Coalition Accelerating Efforts to Put Iraqis in Lead
By Sgt. Sara Wood, USA
American Forces Press Service
WASHINGTON, Dec. 5, 2006 Coalition forces are stepping up their efforts to make Iraqi security forces capable enough to take over security for their own country, which is something the Iraqi and U.S. governments both want, a coalition spokesman in Iraq said today.
“In the end, only Iraqis can provide solutions to Iraqi problems,” Army Maj. Gen. William Caldwell, a coalition spokesman, said in a news conference from Baghdad. “We continue to work closely with the government of Iraq to develop an Iraqi security force that is both operationally capable and has the confidence of all Iraqis, regardless of sect or ethnicity.”
While Iraqi forces continue to face challenges, they are still growing and taking responsibility for more territory, Caldwell said. On Dec. 1, the Iraqi ground forces command and control took authority for the 3rd Iraqi Army Division, which is now the third of 10 Iraqi divisions to be completely under Iraqi control. The division also took control for security operations in its area, bringing the level of independent Iraqi divisions to 70 percent, Caldwell said.
“The Iraqi security force is increasingly taking the lead every day,” he said. “They are battling an insurgency in order to establish a safe and secure nation. This week saw several engagements that show how the Iraqi security forces increasingly tactical, operational proficiency is being developed.”
U.S. military transition teams embedded with Iraqi forces are essential to the proper development of the Iraqi security forces, Caldwell said. These units work closely with Iraqi forces, teaching and coaching them and developing leadership qualities. The transition teams have proved their value in operations throughout Iraq, and the coalition will increase the number and size of these teams in the future to speed the transition to Iraqi control, he said.
To further assist the transition, the coalition is working with the Iraqi ministries of defense and interior to accelerate leadership development, logistics and communications capability, and the creation of operational and tactical reserves, among other programs, Caldwell said.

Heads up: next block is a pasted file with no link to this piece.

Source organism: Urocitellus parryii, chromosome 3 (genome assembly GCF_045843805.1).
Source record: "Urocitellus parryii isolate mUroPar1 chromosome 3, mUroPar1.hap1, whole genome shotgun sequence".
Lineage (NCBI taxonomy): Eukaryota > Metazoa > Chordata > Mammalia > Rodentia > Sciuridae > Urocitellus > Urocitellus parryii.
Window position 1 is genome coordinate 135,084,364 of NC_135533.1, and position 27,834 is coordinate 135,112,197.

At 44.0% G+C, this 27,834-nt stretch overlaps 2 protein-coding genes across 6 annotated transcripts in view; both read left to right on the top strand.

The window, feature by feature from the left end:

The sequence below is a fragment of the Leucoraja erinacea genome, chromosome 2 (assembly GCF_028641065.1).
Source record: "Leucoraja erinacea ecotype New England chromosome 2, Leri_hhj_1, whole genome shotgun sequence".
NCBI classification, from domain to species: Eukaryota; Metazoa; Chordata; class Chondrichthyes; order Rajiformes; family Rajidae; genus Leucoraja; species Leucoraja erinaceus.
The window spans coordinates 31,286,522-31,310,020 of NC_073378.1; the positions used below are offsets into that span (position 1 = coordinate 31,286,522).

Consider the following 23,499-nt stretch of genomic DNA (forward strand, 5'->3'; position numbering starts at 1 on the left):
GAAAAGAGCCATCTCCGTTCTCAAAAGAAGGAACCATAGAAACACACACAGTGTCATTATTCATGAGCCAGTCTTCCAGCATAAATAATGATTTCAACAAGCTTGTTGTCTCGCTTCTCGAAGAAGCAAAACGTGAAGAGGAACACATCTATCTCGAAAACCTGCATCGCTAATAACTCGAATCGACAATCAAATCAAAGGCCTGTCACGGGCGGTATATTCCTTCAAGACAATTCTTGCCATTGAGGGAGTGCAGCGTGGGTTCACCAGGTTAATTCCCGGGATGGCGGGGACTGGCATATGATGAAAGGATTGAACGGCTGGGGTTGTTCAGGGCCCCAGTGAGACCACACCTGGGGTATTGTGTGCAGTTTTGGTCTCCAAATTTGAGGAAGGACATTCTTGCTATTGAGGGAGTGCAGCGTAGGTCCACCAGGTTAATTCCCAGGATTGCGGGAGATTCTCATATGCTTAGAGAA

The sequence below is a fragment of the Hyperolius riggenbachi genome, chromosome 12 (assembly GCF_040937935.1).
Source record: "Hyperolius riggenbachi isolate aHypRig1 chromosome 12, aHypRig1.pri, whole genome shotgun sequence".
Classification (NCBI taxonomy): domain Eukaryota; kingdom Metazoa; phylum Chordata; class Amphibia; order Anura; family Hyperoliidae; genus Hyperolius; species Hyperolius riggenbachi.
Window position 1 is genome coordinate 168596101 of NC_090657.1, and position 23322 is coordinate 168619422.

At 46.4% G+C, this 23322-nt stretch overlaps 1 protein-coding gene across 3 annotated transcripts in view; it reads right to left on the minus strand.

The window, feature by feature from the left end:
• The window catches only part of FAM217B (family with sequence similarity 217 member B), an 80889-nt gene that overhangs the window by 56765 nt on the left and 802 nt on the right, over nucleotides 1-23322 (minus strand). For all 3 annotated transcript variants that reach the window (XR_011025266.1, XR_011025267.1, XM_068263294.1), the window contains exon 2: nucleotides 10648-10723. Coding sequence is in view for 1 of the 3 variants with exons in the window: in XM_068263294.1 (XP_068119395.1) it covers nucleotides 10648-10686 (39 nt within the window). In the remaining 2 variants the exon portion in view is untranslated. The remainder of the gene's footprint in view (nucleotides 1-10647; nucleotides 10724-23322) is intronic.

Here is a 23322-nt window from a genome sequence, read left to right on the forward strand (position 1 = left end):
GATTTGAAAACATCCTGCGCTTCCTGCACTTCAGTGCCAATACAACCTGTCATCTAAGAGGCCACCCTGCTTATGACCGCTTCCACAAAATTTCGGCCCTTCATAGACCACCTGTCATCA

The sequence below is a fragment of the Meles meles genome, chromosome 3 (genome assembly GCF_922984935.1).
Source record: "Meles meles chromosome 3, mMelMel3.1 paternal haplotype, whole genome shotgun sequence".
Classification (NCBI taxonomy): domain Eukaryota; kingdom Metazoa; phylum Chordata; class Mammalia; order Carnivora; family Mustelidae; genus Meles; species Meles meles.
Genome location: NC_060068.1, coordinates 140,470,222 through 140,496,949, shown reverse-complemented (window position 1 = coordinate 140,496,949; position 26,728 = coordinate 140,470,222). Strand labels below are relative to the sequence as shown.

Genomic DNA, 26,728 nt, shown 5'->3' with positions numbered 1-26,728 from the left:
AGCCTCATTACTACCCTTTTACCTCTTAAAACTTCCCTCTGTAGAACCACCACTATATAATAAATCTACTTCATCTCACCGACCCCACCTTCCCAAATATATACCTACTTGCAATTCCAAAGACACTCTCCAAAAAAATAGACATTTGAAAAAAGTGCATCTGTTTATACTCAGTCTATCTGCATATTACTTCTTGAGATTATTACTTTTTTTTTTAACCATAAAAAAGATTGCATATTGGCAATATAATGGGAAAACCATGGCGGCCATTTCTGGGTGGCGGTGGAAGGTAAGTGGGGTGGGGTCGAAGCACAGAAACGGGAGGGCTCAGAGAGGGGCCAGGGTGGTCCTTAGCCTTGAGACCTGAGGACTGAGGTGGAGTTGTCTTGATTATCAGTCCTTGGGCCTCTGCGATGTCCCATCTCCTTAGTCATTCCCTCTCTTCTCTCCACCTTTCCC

In a conference call after the news conference, Caldwell said that Iraqi Prime Minister Nouri al-Maliki needs a more mobile force that can react quickly to situations around the country.
“He wants to have the ability to do that -- where he owns those forces, they can respond immediately, they’ve got movement capabilities inherent within their organization,” Caldwell said of Maliki. “That’s where his immediate frustration comes from; he wants that capability. We’re working to give him that capability.”
For the Iraqis to assume full responsibility for their country, they will need to acquire a broader range of capabilities beyond counterinsurgency, Caldwell said in the news conference. A positive step in that direction was taken with the establishment of a river-patrol unit to bring order and control to the Tigris River, he said. This new unit, consisting of five boats, patrols the river around Baghdad and allows the Iraqis to secure their waterways and protect their people, he noted.
The level of violence remains unacceptably high in Baghdad, Caldwell said, but the coalition remains optimistic that a political solution can be reached to bring peace to the area. The illegal arms groups are hard to deal with, because they are difficult to track and create a cycle of violence and retribution among the different factions of Iraqi society, he acknowledged. However, the government of Iraq is committed to finding a political solution to the problem, and leaders from all ethnic groups are working together behind the scenes to resolve their issues, he said.
The future of U.S. troops in Iraq is unclear, but the goal of the coalition remains to transfer responsibility to Iraqi security forces, Caldwell said. The coalition is funding the addition of 12,000 Iraqi troops to the force structure and training another 18,000 troops to act as replacements for those who have been killed or injured, he said. It will take time to develop the Iraqi forces, he said, but the coalition is constantly working with the Iraqi government to create a competent, capable force.
“Developing these forces is not a sprint; it’s a marathon,” he said. “The Iraqi security force is making progress toward ensuring that Iraq’s future will be determined by Iraqis who want unity and prosperity, and not by outside forces who seek to sow chaos and discord.”